Maddie and Felix tidied their rooms last Sunday.
Felix’s friend was coming. Every nook and cranny was tidied, spit spot. The vacuum cleaner took no prisoners, the floor was washed, the shelves polished, the toys neatly filed in their respective boxes. A place for almost everything, and almost everything in its place.
In just seven days, it had all been undone. And though I spend time up there every evening, reading stories and tucking people in, somehow I missed the maelstrom which caused it. The gradual displacement had unaccountably become an avalanche.
I know this has come about because my children play industriously. They use their construction kits, and their dolls, and their cars and owls. I surveyed the clutter and resolved on a tidy session; but there was a companionable method to the things scattered about. Soldiers arrayed opposite spaceships and cuddlies, all part of some vast plan for nursery domination.
Less than a mile away is a place which was used as a nursery.
It is on the second floor of one of the grand old houses which skirt London, and these days the nursery wing is a studio theatre with black walls which swallow light. It is an uneasy place because once upon a time, when the toys were arrayed there, a tragedy happened. A fire.
And so those who work there now, more than a century later, still know it as The Nursery. And they often speak of a strange and oppressive feeling in that part of the building.
I have a foot in Cornwall, one planted many years ago, which stubbornly refuses to move. And when down there last, I visited a favourite old haunt, Lanhydrock, an old house surrounded by huge Lewis-Carroll clipped yews, with a history stretching back to an old priory, and a thoroughly modern Victorian wing built when fire ravaged part of the old house in 1881.
The new wing, of course, was built to house the children, far away from the grown-ups. This was a happy nursery, it is said: a place where the children were looked after by clever, imaginative nannies who would play those boisterous games the children loved, and indulge in tea-parties for whole rooms full of china dollies.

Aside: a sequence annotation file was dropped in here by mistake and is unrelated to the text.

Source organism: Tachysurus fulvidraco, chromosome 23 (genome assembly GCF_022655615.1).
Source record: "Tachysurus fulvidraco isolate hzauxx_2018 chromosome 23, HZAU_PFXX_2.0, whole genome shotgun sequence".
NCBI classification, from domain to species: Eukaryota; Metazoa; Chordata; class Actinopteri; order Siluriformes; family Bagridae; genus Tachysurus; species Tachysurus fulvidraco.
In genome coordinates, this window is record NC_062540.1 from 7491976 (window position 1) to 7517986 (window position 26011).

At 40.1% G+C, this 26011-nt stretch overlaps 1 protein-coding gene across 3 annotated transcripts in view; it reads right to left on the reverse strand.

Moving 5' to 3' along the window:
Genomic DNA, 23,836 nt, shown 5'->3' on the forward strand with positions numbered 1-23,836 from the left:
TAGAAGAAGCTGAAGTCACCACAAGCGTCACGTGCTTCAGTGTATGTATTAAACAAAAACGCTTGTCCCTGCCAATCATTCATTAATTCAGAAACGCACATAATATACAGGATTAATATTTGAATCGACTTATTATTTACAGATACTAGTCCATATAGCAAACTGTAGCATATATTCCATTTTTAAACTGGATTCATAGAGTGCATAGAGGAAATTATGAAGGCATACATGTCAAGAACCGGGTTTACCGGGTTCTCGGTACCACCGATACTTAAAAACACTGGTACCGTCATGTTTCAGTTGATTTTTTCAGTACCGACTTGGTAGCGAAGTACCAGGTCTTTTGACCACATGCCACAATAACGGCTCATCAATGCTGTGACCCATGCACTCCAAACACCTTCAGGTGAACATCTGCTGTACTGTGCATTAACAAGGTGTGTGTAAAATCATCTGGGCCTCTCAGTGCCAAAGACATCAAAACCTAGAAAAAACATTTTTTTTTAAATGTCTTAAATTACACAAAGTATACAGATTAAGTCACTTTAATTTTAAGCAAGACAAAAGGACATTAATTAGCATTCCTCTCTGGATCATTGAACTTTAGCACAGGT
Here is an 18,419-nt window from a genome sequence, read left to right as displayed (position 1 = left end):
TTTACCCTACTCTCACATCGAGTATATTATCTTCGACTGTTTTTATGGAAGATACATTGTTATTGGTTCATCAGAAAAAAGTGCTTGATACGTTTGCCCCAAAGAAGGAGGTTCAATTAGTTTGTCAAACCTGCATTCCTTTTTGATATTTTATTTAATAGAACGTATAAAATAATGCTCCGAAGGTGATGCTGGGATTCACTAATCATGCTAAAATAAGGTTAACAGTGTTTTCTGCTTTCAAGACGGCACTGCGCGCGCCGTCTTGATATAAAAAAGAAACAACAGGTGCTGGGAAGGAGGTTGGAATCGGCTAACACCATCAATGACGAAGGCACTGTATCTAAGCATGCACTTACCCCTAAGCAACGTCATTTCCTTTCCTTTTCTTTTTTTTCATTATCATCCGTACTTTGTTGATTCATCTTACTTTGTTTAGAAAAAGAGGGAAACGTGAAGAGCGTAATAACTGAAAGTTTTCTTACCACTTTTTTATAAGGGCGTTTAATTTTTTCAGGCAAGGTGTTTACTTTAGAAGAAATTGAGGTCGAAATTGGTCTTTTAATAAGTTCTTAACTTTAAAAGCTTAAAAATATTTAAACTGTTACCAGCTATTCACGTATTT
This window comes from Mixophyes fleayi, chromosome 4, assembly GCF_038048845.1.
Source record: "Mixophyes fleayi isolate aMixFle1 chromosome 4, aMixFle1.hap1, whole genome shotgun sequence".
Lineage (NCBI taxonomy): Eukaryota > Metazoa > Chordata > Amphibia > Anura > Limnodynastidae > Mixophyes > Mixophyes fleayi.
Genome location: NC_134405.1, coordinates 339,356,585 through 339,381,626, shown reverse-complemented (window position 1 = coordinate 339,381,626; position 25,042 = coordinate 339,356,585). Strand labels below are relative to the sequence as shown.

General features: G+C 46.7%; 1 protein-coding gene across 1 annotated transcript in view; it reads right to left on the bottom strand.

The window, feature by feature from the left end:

It is from this nursery that these pictures are taken. The rooms are as cluttered as my own children’s, with lovely, well-used toys. When life goes right in the nursery, as Sebastian Marchmain would vouchsafe, there is no more secure place in the world.
Which must be why the writers of the ghostly and the gothic love it as a device.
I cannot think of nurseries and music boxes without remembering The Woman In Black.
Susan Hill, a masterly ghost story teller, uses the nursery as the very epicentre of her masterly tale. An old house has unhappy history with tragic death at its centre. And those who died had lives which circulated about the nursery.
The rocking chair, which should hold a loving adult, becomes the restless focus of a tormented soul, a mother who seems to us simply wicked. The sound of the chair rocking, and the playful tinkle of a music box, become quite terrible when put against a backdrop, not of security, but of darkness and dread.
Sometimes, when I have listened to passages written by Hill, I pad upstairs. And I tuck the children in, and survey the chaos which declares this room a happy, if incredibly well-used, space.
Looking around the room, it seems the nursery reflects the wider life of the house and its people.
And here, so does a certain contentment.
Even if the rooms are a bit untidy.